Reexamining the Social Justice Imperative

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Reexamining the Social Justice Imperative

Perhaps no concept divides progressive and conservative activists more than “social justice.”  Both progressives and conservative say they want a society that is “just.”  But the two sides have come to define that term in radically different ways. 

For the most part, progressives believe government adds value by regulating and facilitating human activity.  Most conservatives believe that government should simply provide a context that provides opportunities for people to make the most of their talents with minimal costs and controls.

When considered in the contexts of environmentalism, immigration, and identity politics, the battle for the American Dream can be boiled down to achieving justice as the two sides define it.

Because so much is at stake, a “battle” metaphor is wholly appropriate for describing the struggle for supremacy between the two worldviews.  That’s why so many progressive activists refer to themselves as “social justice warriors.”  And, for the most-part, these social justice warriors seem motivated by good intentions just like their opponents.  But, as every objective analyst knows, “good intentions do not necessarily produce good results.”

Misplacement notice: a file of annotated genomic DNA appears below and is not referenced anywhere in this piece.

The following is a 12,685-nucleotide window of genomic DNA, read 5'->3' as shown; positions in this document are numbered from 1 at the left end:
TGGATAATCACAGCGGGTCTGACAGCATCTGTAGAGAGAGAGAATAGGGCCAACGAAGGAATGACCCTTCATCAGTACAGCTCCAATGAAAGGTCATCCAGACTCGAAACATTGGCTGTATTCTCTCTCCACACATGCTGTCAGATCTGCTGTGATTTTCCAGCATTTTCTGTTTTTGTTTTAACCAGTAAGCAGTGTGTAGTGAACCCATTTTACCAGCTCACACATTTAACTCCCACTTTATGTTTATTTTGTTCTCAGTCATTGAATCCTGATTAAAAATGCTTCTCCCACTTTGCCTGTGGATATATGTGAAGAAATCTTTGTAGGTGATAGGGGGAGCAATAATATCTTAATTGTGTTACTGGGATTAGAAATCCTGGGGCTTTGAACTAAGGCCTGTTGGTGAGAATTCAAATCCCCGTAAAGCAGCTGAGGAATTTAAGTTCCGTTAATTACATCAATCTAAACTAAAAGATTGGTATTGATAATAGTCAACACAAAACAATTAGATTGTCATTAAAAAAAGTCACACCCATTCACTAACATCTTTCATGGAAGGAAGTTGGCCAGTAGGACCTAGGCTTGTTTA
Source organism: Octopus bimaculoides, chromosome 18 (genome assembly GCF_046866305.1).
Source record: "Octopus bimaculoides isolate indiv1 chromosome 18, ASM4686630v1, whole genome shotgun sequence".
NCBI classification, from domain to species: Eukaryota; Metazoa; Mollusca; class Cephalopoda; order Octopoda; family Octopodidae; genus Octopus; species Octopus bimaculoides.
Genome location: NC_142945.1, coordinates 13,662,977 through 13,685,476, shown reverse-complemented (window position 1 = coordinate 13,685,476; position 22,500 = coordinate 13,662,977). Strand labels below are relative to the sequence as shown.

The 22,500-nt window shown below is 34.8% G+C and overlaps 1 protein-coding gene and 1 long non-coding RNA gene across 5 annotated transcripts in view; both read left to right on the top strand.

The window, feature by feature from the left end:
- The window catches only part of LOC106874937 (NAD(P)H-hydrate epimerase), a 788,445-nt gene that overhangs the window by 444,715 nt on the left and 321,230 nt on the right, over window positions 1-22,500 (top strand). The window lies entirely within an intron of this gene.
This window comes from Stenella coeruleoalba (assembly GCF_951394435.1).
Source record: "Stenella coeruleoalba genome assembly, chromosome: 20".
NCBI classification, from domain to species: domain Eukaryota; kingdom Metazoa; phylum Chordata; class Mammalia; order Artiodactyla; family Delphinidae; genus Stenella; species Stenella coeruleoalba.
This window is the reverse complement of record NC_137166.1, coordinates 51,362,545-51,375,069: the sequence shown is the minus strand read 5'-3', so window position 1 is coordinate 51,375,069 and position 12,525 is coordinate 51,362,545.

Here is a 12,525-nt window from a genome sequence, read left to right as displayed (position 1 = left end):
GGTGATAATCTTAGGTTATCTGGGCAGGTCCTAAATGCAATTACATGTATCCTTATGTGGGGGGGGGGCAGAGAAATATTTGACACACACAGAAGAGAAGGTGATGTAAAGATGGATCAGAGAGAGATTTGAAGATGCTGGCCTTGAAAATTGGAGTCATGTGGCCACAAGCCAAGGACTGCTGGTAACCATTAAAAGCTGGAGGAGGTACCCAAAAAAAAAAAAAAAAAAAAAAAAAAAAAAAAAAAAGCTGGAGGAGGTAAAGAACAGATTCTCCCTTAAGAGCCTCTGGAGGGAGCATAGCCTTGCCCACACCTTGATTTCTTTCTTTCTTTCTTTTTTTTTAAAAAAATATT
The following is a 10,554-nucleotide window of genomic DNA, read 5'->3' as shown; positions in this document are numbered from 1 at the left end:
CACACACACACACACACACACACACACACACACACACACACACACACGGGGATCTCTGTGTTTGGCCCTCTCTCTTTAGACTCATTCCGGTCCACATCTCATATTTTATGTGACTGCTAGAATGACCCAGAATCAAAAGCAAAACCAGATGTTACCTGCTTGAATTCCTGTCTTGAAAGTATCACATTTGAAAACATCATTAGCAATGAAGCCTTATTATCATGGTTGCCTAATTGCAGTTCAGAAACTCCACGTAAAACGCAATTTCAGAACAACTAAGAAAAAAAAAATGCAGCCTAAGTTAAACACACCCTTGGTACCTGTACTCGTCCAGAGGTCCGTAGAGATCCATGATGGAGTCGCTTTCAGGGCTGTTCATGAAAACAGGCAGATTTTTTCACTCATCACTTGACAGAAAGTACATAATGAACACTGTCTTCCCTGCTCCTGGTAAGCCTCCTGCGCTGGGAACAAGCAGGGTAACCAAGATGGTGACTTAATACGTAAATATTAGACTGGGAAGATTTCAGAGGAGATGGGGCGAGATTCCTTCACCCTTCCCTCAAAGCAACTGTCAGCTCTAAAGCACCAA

In fact, as demographer Joel Kotkin observes, “quantifiable evidence indicates that the policies preferred by progressive idealists often demonstrably hinder the economic and social progress of the very people they seek to rescue.”  They do this in many ways. 

For example, emphasizing subsidies and “preferences based on race” typically undermines aggregate economic growth because scarce resources are allocated in ways that ensure suboptimal results.  And this comes as no surprise to most Americans.  In fact, a recent poll shows that most poor people, of every race, believe that “economic growth would be more effective than entitlement spending in reducing poverty.”

Meanwhile, opposition to charter schools and school vouchers may please progressives’ allies in the teachers’ unions.  But it removes two proven ways to achieve better results for poor and minority students. 

Similarly, lowering entrance standards is one way to allow some of these students to emerge from under-performing public schools and enter elite colleges.  But the evidence is that such students, on average, do poorly in these environments, often dropping out.  And, even if they stay, they are all too often segregated into departments, like ethnic or women’s studies, devoted to social justice indoctrinations.  Such degrees seldom prepare their recipients for economic success...

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